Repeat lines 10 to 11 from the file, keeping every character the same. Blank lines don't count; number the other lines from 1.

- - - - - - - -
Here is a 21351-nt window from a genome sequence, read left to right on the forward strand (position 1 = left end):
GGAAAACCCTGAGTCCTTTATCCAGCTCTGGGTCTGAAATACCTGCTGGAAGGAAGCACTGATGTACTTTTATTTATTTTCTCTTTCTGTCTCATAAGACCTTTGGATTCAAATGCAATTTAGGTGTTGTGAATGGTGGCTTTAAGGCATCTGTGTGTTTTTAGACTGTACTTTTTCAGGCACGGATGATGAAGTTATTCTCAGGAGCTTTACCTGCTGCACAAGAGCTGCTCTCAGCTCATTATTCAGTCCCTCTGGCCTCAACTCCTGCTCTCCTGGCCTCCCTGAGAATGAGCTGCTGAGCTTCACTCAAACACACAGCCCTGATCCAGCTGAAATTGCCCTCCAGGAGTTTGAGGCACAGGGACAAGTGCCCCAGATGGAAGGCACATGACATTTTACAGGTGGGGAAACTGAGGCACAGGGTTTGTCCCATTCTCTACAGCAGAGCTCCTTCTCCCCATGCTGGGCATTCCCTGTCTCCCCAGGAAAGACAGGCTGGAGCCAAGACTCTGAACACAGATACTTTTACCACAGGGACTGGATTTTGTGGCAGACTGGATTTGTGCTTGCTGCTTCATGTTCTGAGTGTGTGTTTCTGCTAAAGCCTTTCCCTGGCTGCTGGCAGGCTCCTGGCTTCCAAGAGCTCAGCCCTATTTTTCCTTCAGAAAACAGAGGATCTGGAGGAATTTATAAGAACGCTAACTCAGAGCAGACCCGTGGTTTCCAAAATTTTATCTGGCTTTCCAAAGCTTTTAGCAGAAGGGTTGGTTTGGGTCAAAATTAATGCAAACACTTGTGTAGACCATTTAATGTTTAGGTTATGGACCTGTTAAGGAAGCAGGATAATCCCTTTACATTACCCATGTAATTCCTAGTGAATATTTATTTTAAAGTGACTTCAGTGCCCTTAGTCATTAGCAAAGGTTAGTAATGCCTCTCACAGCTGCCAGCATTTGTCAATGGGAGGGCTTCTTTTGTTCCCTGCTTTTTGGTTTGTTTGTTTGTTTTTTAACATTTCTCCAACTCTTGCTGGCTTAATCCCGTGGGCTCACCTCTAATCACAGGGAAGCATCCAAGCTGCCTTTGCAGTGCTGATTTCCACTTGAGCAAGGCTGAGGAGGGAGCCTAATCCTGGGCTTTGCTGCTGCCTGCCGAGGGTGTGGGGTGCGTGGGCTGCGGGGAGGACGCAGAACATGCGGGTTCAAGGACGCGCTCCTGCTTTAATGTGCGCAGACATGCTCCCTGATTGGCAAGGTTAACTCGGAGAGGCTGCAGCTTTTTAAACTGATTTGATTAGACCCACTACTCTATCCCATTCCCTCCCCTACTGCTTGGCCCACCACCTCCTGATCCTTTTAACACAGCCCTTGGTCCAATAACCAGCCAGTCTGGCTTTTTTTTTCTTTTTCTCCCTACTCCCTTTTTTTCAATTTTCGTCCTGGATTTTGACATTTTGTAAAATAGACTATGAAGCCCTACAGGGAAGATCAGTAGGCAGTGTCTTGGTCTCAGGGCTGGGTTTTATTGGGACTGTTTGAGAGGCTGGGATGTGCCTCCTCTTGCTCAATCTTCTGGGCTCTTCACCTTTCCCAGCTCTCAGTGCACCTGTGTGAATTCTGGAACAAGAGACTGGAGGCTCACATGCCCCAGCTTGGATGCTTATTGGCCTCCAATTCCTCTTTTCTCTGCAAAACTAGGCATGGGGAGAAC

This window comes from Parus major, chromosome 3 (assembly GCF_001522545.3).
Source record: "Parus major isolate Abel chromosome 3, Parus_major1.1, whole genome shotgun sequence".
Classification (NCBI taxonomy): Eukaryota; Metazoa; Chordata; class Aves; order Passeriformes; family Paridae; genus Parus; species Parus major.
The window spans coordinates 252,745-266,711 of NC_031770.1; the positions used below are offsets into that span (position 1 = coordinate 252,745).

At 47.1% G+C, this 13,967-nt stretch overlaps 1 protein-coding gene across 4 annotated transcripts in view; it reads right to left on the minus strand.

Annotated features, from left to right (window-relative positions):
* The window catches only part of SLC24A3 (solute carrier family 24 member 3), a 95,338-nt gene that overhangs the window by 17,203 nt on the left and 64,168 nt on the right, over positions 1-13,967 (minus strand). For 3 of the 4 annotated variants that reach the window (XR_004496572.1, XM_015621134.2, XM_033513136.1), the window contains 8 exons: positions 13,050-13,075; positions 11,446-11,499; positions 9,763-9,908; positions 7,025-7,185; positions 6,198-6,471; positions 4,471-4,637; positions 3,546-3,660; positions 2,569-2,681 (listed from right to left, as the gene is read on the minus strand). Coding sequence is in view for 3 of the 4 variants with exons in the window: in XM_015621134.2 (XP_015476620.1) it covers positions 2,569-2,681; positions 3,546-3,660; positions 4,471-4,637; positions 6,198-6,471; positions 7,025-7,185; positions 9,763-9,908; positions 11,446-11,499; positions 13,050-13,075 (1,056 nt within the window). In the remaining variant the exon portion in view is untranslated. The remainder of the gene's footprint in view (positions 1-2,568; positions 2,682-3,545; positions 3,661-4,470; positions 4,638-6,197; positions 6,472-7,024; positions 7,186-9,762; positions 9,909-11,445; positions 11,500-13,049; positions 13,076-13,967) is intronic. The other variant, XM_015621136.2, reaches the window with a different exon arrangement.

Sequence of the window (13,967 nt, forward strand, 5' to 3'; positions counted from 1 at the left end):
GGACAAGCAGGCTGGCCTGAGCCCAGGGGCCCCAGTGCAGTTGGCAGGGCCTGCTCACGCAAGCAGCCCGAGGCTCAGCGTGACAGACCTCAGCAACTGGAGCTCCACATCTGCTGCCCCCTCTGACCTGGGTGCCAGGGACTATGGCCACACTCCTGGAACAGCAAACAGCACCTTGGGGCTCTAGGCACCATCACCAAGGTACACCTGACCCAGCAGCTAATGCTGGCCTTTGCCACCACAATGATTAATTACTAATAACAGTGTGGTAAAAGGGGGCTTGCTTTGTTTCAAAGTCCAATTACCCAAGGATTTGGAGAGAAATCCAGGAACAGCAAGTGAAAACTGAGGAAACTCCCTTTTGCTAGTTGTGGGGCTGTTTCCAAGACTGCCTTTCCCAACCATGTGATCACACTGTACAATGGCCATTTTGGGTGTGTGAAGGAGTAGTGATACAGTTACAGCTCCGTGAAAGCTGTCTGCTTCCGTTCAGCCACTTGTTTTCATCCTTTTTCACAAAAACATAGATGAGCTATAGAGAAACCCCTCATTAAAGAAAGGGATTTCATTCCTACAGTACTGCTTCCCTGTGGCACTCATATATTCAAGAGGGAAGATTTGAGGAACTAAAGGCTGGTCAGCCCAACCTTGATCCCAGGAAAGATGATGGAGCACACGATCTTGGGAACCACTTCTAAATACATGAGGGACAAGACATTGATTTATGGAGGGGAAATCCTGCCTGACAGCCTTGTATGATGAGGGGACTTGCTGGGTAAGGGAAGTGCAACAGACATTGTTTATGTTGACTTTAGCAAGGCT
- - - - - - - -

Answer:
Sequence of the window (13,967 nt, forward strand, 5' to 3'; positions counted from 1 at the left end):
GGACAAGCAGGCTGGCCTGAGCCCAGGGGCCCCAGTGCAGTTGGCAGGGCCTGCTCACGCAAGCAGCCCGAGGCTCAGCGTGACAGACCTCAGCAACTGGAGCTCCACATCTGCTGCCCCCTCTGACCTGGGTGCCAGGGACTATGGCCACACTCCTGGAACAGCAAACAGCACCTTGGGGCTCTAGGCACCATCACCAAGGTACACCTGACCCAGCAGCTAATGCTGGCCTTTGCCACCACAATGATTAATTACTAATAACAGTGTGGTAAAAGGGGGCTTGCTTTGTTTCAAAGTCCAATTACCCAAGGATTTGGAGAGAAATCCAGGAACAGCAAGTGAAAACTGAGGAAACTCCCTTTTGCTAGTTGTGGGGCTGTTTCCAAGACTGCCTTTCCCAACCATGTGATCACACTGTACAATGGCCATTTTGGGTGTGTGAAGGAGTAGTGATACAGTTACAGCTCCGTGAAAGCTGTCTGCTTCCGTTCAGCCACTTGTTTTCATCCTTTTTCACAAAAACATAGATGAGCTATAGAGAAACCCCTCATTAAAGAAAGGGATTTCATTCCTACAGTACTGCTTCCCTGTGGCACTCATATATTCAAGAGGGAAGATTTGAGGAACTAAAGGCTGGTCAGCCCAACCTTGATCCCAGGAAAGATGATGGAGCACACGATCTTGGGAACCACTTCTAAATACATGAGGGACAAGACATTGATTTATGGAGGGGAAATCCTGCCTGACAGCCTTGTATGATGAGGGGACTTGCTGGGTAAGGGAAGTGCAACAGACATTGTTTATGTTGACTTTAGCAAGGCT